Existing law imposes administrative fees on people who have served their sentence and are striving to move forward. These fees – for things like probation supervision, presentence investigations, and drug and alcohol testing – are charged on top of other costs and can quickly mount to thousands of dollars. Because of racial bias in the criminal legal system, administrative fees disproportionately harm people of color, stripping wealth from those communities. Administrative fees also undermine successful reentry, increasing the likelihood of recidivism.


Administrative fees charged to people in the criminal legal system are incredibly burdensome. For example, in Los Angeles County, someone with a 3-year term of probation accumulates more than $5,500 in supervision fees alone.

Administrative fees are not meant to be punitive, yet people experience them as another form of punishment after already having served time, paid fines, or faced other consequences. Further, research shows that the vast majority of people charged such costs cannot afford to pay them and that counties typically net very little or even lose revenue after accounting for collections costs.1 Thus, administrative fees are high pain for vulnerable Californians and low gain for government.

Due to systemic racial bias, administrative fees are disproportionately imposed on communities of color, even though close to half of Black and Latinx families in California are already struggling to put food on the table and pay for housing.2 Moreover, 83% of those paying these costs are women.3 Administrative fees compound inequity.

Fees make reentry harder, hurting credit scores, making it harder for people to find housing or open a bank account, and discouraging recently released people from seeking formal employment out of fear that their wages will be garnished, bank accounts levied, or tax refunds intercepted.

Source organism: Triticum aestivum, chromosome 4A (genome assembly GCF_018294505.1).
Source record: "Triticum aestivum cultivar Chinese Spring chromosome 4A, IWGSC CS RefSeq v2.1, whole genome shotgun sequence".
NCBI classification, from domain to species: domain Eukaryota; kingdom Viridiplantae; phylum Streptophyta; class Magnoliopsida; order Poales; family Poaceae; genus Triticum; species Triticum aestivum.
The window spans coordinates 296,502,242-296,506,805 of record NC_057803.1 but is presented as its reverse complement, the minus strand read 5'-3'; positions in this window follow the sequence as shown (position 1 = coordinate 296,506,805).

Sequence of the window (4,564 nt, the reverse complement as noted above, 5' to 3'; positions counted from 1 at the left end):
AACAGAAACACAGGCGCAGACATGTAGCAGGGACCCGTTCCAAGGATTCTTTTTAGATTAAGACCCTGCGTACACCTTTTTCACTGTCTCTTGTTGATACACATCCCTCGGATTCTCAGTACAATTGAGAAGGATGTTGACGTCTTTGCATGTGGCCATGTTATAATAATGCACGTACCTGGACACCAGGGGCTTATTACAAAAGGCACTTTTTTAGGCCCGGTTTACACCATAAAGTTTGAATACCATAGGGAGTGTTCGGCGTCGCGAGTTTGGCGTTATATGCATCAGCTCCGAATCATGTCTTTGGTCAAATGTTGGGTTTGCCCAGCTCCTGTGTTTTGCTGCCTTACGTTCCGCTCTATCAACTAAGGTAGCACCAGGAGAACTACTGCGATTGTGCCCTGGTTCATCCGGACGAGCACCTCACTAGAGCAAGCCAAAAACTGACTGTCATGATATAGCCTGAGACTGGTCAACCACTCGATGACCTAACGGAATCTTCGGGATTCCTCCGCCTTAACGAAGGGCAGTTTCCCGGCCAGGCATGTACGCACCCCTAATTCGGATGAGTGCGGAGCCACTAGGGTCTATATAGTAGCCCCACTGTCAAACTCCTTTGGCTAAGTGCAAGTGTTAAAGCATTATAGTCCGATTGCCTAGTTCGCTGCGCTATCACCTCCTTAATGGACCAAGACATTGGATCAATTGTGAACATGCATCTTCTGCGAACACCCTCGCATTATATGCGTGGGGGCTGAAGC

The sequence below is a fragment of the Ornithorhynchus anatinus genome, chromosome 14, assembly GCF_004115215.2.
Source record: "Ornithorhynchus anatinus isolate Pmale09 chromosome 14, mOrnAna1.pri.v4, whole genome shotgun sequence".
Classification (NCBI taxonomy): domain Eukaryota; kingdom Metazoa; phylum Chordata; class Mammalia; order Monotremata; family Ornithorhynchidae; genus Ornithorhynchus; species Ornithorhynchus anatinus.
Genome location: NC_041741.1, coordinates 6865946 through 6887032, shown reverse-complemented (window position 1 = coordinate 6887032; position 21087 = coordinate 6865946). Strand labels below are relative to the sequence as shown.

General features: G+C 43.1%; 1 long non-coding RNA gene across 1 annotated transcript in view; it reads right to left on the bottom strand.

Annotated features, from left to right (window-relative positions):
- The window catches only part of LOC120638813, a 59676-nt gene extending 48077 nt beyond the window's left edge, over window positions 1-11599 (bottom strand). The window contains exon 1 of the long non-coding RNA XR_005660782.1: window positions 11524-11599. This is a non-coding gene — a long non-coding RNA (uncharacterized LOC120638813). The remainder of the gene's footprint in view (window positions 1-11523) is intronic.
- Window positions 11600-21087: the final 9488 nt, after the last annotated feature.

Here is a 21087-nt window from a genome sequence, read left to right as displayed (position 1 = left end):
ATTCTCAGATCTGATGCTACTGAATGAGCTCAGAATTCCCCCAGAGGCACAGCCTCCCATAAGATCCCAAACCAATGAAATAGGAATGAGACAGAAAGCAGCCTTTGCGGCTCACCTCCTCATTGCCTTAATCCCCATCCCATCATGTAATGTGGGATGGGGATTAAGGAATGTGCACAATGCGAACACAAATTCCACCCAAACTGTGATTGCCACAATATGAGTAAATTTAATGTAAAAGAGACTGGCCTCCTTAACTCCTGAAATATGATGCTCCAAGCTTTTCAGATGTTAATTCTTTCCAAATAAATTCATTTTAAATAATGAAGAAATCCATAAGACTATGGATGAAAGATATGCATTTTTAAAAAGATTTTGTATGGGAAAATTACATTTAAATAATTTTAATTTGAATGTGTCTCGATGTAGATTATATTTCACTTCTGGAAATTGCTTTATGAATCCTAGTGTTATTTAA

California should end the practice of assessing criminal administrative fees. Eliminating administrative fees will allow formerly incarcerated people to devote their limited resources to critical needs like food, education, housing and health insurance. Repealing criminal fees will also result in improved employment prospects for formerly incarcerated people and put more money in the pockets of economically insecure families, aiding successful reentry and reducing California’s recidivism rate.

Momentum for Reform

Momentum is building for criminal fees reform. In 2016, California enacted legislation ending juvenile administrative fees statewide. In 2018, San Francisco repealed all county-authorized fees and waived over $30 million in outstanding criminal justice debt owed by 21,000, mostly low-income, San Franciscans. In September 2018, the Alameda County Public Protection Committee recommended that the Board similarly eliminate all county-authorized criminal fees, and Los Angeles County eliminated its public defender registration fee in 2017.

1 See, e.g., East Bay Community Law Center, Pay or Prey (2018); Berkeley Law Public Advocacy Clinic, Making Families Pay (2017).

2 Insight Center for Community Economic Development, Cost of Being Californian (2018).

3 Ella Baker Center, Who Pays? The True Cost of Incarceration on Families (2015).